Finally, a crucial consideration is assessing if a workload exhibits consistent or highly active patterns throughout the day. In this scenario, it’s often best to opt for databases that offer scalable hardware solutions to accommodate fluctuating workloads without incurring downtime or unnecessary hardware costs.

Existing tribal knowledge

Another consideration when selecting a database is the internal team’s existing expertise. Evaluate whether the benefits of adopting a specialized database justify investing in educating and training the team and whether potential productivity losses will appear during the learning phase. If performance optimization isn’t critical, using the database your team is most familiar with may suffice. However, for performance-critical applications, embracing a new database may be worthwhile despite initial challenges and hiccups.

Architectural sophistication

Maintaining architectural simplicity in software design is always a goal. The benefits of a specialized database should outweigh the additional complexity introduced by integrating a new database component into the system. Adding a new database for a subset of data should be justified by significant and tangible performance gains, especially if the primary database already meets most other requirements.

By carefully evaluating these factors, developers can make educated and informed decisions when selecting a database that aligns with their application’s requirements, team expertise, and architectural considerations, ultimately optimizing performance and efficiency in their software solutions.

Optimizing for IoT applications

IoT environments have distinct characteristics and demands for deploying databases. Specifically, IoT deployments need to ensure seamless operation at both the edge and in the cloud. Here is an overview of database requirements in these two critical contexts.

Requirements for edge servers

The edge is where data is locally generated and processed before transmission to the cloud. For this, databases must handle data ingestion, processing, and analytics at a highly efficient level, which requires two things:

  • High ingest rate: Edge servers must support rapid write capabilities for the huge data streams produced by IoT sensors without loss, even while experiencing latency. Similarly, databases need to handle data bursts while maintaining real-time ingestion to prevent data loss.
  • Fast reads and analytics: Databases at the edge also require quick read capabilities and analytical tools. Local data processing enables real-time decision-making, which is streamlined by databases with built-in analytics functionalities to transform, classify, and aggregate sensor data.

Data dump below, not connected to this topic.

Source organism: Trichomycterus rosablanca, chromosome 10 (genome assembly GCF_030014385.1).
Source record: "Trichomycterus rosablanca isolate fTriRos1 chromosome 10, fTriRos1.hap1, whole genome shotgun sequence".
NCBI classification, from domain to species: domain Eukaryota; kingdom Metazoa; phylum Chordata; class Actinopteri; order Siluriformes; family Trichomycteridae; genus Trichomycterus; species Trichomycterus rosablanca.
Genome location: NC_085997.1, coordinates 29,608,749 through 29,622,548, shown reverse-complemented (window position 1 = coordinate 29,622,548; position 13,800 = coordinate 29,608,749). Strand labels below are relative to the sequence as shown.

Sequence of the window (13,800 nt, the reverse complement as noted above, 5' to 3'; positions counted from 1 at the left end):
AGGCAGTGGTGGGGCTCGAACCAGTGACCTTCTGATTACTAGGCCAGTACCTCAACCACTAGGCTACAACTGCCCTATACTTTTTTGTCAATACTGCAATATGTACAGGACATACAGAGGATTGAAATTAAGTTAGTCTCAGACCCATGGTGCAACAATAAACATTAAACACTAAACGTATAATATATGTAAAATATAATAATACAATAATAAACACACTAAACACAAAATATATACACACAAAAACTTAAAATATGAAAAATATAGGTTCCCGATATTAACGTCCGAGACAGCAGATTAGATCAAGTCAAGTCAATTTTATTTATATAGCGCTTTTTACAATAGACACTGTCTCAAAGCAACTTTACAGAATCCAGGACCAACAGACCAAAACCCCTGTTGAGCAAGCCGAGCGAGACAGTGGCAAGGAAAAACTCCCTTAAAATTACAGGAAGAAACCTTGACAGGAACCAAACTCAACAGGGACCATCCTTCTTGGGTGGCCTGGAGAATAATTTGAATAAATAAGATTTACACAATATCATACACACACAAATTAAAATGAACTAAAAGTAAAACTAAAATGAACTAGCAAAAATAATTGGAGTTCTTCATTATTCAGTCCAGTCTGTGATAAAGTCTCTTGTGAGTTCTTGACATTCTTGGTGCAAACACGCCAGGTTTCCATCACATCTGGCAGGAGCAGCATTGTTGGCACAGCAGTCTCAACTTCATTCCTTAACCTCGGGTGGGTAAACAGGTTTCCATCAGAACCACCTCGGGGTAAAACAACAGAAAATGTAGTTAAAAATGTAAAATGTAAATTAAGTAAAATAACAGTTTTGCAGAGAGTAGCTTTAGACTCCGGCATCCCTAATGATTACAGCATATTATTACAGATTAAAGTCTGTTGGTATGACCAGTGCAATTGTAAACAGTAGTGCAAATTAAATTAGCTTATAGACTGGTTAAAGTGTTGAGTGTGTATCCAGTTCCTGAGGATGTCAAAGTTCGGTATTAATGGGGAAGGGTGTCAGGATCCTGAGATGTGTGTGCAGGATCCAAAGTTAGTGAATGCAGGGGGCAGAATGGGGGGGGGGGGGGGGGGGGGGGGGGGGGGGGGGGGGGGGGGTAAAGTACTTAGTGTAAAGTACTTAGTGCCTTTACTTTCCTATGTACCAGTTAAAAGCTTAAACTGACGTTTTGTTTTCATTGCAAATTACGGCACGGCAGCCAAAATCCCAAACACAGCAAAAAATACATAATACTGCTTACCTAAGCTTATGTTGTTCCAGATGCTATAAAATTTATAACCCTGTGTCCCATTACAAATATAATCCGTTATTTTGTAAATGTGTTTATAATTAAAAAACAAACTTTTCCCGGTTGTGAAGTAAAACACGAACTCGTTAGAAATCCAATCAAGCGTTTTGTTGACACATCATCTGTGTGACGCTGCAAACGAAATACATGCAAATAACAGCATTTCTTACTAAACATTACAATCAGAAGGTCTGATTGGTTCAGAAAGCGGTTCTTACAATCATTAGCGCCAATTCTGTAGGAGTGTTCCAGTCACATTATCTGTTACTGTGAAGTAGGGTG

Requirements for cloud data centers

In cloud data centers, databases play a crucial role in collecting, transforming, and analyzing data aggregated from edge servers. Key requirements include:

  • Analysis commands: Database management systems should incorporate built-in analysis commands to streamline data processing and analysis, minimizing operational complexity and overhead.
  • Downsampling and retention policies: Implementing downsampling techniques and retention policies helps efficiently manage historical data. Downsampling ensures high-precision data is retained for short durations, while less precise data is stored to capture longer-term trends. Automated data retention policies facilitate timely data deletion, optimizing storage utilization.
  • Visualization engine: A robust visualization engine is crucial for monitoring the IoT system’s state. It can provide insights into system performance, helping teams make informed decisions based on real-time data visualization.
  • Publish and subscribe mechanism: An efficient publish and subscribe capability allows for seamless communication and data exchange between edge devices and the cloud, ensuring data integrity and timely updates.

Because the database landscape evolves swiftly, developers must stay informed about the latest trends and technologies. While sticking to familiar databases is reliable, exploring specialized options can offer advantages that include cost savings, enhanced user performance, scalability, and improved developer efficiency.

Ultimately, balancing the organization’s business requirements, storage needs, internal knowledge, and (as always) budget constraints gives teams the best chance for long-term success.

Anais Dotis-Georgiou is lead developer advocate at InfluxData.

New Tech Forum provides a venue for technology leaders—including vendors and other outside contributors—to explore and discuss emerging enterprise technology in unprecedented depth and breadth. The selection is subjective, based on our pick of the technologies we believe to be important and of greatest interest to InfoWorld readers. InfoWorld does not accept marketing collateral for publication and reserves the right to edit all contributed content. Send all inquiries to doug_dineley@foundryco.com.